Telecommunications Act of 1996

The Telecommunications Act of 1996 is a United States federal law enacted by the 104th United States Congress on January 3, 1996, and signed into law on February 8, 1996 by President Bill Clinton. It primarily amended Chapter 5 of Title 47 of the United States Code. The act was the first significant overhaul of United States telecommunications law in more than sixty years, amending the Communications Act of 1934, and represented a major change in that law, because it was the first time that the Internet was added to American regulation of broadcasting and telephony.[1]

Telecommunications Act of 1996
Great Seal of the United States
Other short titlesCommunications Decency Act of 1996
Long titleAn Act to promote competition and reduce regulation in order to secure lower prices and higher quality services for American telecommunications consumers and encourage the rapid development of new telecommunications technologies.
NicknamesCommunications Act of 1995
Enacted bythe 104th United States Congress
EffectiveFebruary 8, 1996
Public law104-104
Statutes at Large110 Stat. 56
Acts amendedCommunications Act of 1934
Titles amended47 U.S.C.: Telegraphy
U.S.C. sections amended
Legislative history
United States Supreme Court cases

The primary goal of the law was to "let anyone enter any communications business – to let any communications business compete in any market against any other."[2] Thus, the statute is often described as an attempt to deregulate the American broadcasting and telecommunications markets due to technological convergence.[3]

The Telecommunications Act of 1996 has been praised for incentivizing the expansion of networks and the offering of new services across the United States,[4] though it is often criticized for enabling market concentration in the media and telecommunications industries.[5][6]

Background edit

Development edit

Previously, the Communications Act of 1934 was the statutory framework for American communications policy, covering telephony, broadcasting, and (via later amendments) cable television.[7] The 1934 Act created the Federal Communications Commission (FCC),[7] the agency assigned to implement and administer the economic regulation of the interstate activities of telephone companies (then dominated by the AT&T monopoly) and the licensing of spectrum used for broadcasting and other purposes.[8]

Starting in the 1970s, a combination of technological change, court decisions, and updates to American policy goals enabled competitive entry by new companies into some telecommunications and broadcasting markets. In this context, the 1996 Telecommunications Act was designed to allow smaller companies to enter those markets and for existing companies to operate across market sectors, via the relaxation of cross-ownership rules, multi-sector prohibitions, and other barriers to entry.[9] One specific provision empowered the FCC to preempt all attempts by state or local governments to prevent telecommunications competition.[10]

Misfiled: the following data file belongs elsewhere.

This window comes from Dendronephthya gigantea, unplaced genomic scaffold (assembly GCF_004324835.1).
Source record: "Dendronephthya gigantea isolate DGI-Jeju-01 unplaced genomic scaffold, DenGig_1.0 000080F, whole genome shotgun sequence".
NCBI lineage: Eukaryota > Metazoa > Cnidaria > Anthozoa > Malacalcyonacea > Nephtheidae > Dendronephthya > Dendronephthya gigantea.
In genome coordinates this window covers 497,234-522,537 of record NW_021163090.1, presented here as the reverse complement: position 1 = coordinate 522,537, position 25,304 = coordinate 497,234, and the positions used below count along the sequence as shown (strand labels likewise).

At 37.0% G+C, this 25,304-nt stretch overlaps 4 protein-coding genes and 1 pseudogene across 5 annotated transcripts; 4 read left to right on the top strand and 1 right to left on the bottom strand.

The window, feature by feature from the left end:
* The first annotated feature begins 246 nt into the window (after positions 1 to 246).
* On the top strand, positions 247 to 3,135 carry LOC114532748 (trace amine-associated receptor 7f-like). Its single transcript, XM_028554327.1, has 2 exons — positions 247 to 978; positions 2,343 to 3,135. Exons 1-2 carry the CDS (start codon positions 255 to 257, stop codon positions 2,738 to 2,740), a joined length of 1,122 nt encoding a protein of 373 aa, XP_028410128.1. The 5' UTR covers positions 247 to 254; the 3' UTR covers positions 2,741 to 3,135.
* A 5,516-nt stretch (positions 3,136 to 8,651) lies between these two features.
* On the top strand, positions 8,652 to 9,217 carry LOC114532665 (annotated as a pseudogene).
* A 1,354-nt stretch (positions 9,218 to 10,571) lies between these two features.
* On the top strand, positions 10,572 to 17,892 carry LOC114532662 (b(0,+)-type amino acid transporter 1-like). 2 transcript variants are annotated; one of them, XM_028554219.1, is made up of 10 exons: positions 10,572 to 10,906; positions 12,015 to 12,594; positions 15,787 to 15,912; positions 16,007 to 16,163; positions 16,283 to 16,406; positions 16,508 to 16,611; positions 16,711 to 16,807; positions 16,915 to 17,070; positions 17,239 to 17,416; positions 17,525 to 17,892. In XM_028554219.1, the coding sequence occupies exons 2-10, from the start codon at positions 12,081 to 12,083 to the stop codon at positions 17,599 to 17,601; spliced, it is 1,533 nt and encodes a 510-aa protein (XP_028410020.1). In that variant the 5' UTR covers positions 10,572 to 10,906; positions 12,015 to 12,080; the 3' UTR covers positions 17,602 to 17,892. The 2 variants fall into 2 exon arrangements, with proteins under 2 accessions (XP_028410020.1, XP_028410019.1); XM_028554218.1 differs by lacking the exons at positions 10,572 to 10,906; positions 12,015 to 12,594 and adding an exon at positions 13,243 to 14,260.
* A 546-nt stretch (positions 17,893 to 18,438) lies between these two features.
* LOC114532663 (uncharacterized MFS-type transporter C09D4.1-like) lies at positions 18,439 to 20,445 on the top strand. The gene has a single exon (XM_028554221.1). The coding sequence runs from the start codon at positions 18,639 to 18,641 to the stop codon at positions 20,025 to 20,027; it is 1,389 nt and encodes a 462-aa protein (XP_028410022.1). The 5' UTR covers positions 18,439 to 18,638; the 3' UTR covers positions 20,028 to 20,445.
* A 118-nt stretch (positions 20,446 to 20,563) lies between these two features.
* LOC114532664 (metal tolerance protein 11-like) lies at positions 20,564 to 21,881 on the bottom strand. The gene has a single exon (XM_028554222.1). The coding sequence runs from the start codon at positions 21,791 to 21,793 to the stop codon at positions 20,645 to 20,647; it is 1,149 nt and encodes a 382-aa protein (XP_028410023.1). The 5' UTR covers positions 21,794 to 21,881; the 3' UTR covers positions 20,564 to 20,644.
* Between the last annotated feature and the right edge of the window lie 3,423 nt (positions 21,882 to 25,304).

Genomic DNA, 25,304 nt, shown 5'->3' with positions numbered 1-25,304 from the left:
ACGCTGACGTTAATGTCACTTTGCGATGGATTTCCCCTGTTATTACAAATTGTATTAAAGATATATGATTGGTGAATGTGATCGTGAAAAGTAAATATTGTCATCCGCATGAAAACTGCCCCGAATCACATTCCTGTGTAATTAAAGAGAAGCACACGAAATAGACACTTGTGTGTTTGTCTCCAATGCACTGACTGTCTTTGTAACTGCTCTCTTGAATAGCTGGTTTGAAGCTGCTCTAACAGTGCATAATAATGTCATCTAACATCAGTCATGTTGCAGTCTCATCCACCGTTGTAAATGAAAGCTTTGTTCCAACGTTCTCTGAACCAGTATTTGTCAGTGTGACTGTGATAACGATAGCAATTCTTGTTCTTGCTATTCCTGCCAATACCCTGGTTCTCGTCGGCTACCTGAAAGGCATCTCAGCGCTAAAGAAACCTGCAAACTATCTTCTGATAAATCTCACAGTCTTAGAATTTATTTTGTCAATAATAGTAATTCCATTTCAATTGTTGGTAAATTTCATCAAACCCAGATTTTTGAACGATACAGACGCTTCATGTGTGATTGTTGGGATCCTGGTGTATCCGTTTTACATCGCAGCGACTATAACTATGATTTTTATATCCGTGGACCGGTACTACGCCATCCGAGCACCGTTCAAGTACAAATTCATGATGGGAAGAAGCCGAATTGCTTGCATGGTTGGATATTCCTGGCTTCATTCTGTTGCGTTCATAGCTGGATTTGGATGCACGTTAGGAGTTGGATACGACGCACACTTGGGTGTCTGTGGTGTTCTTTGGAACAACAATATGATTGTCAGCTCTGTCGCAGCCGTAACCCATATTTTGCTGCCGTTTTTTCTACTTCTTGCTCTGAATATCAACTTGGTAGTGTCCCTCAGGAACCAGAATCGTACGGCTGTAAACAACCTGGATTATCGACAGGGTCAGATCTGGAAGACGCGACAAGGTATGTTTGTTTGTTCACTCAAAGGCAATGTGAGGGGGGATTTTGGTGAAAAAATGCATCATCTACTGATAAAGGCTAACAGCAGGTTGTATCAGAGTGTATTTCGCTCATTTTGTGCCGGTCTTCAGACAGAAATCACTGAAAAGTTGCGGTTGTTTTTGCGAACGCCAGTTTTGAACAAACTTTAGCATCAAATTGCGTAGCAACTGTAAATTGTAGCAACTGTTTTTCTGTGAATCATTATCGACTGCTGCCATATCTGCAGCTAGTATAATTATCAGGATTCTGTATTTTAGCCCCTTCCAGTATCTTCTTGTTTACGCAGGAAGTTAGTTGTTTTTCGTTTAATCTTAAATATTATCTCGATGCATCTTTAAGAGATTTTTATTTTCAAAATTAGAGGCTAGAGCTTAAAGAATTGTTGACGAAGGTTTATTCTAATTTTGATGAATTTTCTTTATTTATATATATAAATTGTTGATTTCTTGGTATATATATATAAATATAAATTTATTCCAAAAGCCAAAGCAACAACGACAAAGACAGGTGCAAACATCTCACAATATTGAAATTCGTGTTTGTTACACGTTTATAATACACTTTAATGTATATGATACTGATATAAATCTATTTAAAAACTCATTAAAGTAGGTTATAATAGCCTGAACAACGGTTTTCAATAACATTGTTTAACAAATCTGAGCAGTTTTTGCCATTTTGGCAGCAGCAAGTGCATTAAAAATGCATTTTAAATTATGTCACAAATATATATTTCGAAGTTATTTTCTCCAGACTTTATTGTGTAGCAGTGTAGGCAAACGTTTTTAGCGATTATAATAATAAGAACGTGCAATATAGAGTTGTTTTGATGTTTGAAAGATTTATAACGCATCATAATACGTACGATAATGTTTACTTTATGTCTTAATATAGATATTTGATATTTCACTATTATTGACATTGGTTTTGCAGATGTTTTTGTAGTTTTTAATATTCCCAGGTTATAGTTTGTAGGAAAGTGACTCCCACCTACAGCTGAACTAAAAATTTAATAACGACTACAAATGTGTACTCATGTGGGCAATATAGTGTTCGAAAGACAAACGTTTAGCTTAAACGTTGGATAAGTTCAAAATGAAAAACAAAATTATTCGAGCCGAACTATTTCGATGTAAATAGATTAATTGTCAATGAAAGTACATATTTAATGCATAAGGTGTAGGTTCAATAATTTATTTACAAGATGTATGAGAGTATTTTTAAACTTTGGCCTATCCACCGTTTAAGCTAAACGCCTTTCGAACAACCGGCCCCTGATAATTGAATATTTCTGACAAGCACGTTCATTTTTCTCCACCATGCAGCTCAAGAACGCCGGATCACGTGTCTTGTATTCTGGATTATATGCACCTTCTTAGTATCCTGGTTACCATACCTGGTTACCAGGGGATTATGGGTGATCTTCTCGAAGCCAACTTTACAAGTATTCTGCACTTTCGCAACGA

A report by the House of Representatives stated that the goal of the new legislation was to "provide for a pro-competitive, de-regulatory national policy framework designed to accelerate rapidly private sector deployment of advanced information technologies and services to all Americans by opening all telecommunications markets to competition".[11]

New policy developments edit

One purpose of the Telecommunications Act of 1996 was to foster competition among companies willing to provide multiple communications services (such as voice calls and Internet connectivity) within network technologies that has previously been confined by law to one type of service. Therefore, the act created precise regulatory regimes based on type of network architecture, with companies subjected to different regulations depending on whether they operated in telephone, cable television, or Internet networks.[4] The act makes a significant distinction between providers of telecommunications services and information services, with the different regulations to be followed by companies in each sector leading to confusion when those sectors technologically converged in later years.[12]

In order to enable competition, the 1996 Act required incumbent telecommunications companies to interconnect their networks with new competing companies,[13] and to provide wholesale access to materials and components as those smaller companies build their networks.[14] The act also clarified intercarrier compensation rates for communications requests that are handled by multiple firms.[15][16] Regional Bell Operating Companies, who were previously subjected to strict regulations to provide only local telephone service, were allowed to enter the long-distance market.[17]